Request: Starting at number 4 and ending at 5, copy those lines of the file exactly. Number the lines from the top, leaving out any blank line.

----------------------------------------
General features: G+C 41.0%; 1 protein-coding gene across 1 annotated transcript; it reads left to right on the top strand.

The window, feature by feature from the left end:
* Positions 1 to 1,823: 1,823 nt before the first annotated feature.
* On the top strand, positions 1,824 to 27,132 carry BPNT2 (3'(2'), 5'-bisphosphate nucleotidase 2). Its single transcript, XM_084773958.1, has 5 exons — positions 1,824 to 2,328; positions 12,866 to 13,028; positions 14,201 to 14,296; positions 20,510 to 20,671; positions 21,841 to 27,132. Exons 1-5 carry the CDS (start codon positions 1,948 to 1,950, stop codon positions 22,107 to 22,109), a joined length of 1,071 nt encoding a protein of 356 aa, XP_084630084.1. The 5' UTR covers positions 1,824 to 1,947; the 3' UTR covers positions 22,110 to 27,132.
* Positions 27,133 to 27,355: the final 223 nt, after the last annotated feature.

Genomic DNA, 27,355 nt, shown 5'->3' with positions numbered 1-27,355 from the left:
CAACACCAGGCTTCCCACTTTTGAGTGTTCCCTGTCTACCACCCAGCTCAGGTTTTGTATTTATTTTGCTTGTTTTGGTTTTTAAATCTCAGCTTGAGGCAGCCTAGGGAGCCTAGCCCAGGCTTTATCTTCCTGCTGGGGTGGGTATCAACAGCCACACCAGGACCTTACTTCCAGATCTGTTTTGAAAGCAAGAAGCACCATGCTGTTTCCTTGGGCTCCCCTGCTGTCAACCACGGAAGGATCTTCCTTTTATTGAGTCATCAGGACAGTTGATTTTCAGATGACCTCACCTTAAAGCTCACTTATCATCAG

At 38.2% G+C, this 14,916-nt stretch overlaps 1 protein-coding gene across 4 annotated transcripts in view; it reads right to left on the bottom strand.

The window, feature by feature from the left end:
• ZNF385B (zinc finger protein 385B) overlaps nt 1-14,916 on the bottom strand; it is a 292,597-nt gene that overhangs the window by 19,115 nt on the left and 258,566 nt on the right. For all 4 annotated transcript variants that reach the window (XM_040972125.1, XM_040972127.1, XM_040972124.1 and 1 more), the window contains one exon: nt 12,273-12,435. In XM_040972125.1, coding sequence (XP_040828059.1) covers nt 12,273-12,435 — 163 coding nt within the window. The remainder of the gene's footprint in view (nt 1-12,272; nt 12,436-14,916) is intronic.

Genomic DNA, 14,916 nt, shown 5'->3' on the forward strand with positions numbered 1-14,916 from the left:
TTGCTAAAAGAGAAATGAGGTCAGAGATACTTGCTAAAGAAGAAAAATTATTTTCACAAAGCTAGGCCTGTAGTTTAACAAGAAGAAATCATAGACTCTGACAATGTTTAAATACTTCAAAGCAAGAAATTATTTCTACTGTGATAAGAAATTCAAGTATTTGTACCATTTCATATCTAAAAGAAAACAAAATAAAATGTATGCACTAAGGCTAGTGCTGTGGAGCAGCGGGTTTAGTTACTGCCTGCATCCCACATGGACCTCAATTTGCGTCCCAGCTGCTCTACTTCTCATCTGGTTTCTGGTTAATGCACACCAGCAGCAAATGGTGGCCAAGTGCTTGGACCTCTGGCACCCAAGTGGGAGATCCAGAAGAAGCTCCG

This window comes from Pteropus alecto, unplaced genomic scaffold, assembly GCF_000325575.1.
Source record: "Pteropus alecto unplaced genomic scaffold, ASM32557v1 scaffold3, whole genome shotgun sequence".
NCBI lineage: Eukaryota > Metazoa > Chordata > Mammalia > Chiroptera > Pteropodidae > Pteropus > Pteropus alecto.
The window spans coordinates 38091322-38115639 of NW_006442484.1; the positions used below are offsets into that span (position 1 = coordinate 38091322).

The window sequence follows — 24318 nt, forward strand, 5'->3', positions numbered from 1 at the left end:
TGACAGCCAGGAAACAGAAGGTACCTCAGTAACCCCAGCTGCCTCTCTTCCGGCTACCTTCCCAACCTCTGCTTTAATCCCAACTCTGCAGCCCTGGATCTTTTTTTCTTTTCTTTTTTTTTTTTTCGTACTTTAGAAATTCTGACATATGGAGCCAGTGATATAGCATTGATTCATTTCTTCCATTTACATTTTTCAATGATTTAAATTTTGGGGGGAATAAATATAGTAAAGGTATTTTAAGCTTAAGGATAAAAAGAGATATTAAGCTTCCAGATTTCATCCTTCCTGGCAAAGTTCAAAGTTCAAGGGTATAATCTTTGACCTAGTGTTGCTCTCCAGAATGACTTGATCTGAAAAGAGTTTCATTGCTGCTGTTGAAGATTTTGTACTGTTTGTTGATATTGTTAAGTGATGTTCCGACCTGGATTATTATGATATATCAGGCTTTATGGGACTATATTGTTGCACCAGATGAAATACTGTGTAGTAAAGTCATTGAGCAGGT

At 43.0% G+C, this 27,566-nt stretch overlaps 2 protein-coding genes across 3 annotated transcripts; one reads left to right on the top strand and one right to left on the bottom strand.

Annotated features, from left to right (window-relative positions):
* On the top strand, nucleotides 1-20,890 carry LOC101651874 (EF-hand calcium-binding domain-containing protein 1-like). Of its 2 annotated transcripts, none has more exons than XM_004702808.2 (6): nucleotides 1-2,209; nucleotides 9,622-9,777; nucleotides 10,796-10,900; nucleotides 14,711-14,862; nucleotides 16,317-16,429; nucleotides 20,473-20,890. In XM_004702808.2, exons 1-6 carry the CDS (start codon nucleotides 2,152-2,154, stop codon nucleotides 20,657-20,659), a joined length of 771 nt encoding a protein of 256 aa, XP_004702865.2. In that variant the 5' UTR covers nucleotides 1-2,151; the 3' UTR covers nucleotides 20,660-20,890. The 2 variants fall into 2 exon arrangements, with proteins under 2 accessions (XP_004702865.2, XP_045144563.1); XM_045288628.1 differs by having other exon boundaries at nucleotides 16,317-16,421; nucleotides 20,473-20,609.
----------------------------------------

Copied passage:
* On the top strand, positions 1,824 to 27,132 carry BPNT2 (3'(2'), 5'-bisphosphate nucleotidase 2). Its single transcript, XM_084773958.1, has 5 exons — positions 1,824 to 2,328; positions 12,866 to 13,028; positions 14,201 to 14,296; positions 20,510 to 20,671; positions 21,841 to 27,132. Exons 1-5 carry the CDS (start codon positions 1,948 to 1,950, stop codon positions 22,107 to 22,109), a joined length of 1,071 nt encoding a protein of 356 aa, XP_084630084.1. The 5' UTR covers positions 1,824 to 1,947; the 3' UTR covers positions 22,110 to 27,132.
* Positions 27,133 to 27,355: the final 223 nt, after the last annotated feature.